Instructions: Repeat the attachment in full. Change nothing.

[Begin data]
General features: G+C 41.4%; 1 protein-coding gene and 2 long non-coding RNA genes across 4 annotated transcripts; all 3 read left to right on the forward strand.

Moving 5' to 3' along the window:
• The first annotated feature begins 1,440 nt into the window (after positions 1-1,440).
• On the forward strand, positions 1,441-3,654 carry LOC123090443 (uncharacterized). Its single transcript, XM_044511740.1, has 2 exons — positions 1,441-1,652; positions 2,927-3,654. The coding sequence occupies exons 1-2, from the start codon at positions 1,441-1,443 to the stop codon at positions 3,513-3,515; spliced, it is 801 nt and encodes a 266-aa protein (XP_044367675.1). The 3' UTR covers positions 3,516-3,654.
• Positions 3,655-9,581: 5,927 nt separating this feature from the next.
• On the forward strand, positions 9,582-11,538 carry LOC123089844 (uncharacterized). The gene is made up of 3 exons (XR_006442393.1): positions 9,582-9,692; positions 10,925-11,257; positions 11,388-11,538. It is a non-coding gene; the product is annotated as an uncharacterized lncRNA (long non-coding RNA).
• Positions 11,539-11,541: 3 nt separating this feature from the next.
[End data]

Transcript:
General features: G+C 41.4%; 1 protein-coding gene and 2 long non-coding RNA genes across 4 annotated transcripts; all 3 read left to right on the forward strand.

Moving 5' to 3' along the window:
• The first annotated feature begins 1,440 nt into the window (after positions 1-1,440).
• On the forward strand, positions 1,441-3,654 carry LOC123090443 (uncharacterized). Its single transcript, XM_044511740.1, has 2 exons — positions 1,441-1,652; positions 2,927-3,654. The coding sequence occupies exons 1-2, from the start codon at positions 1,441-1,443 to the stop codon at positions 3,513-3,515; spliced, it is 801 nt and encodes a 266-aa protein (XP_044367675.1). The 3' UTR covers positions 3,516-3,654.
• Positions 3,655-9,581: 5,927 nt separating this feature from the next.
• On the forward strand, positions 9,582-11,538 carry LOC123089844 (uncharacterized). The gene is made up of 3 exons (XR_006442393.1): positions 9,582-9,692; positions 10,925-11,257; positions 11,388-11,538. It is a non-coding gene; the product is annotated as an uncharacterized lncRNA (long non-coding RNA).
• Positions 11,539-11,541: 3 nt separating this feature from the next.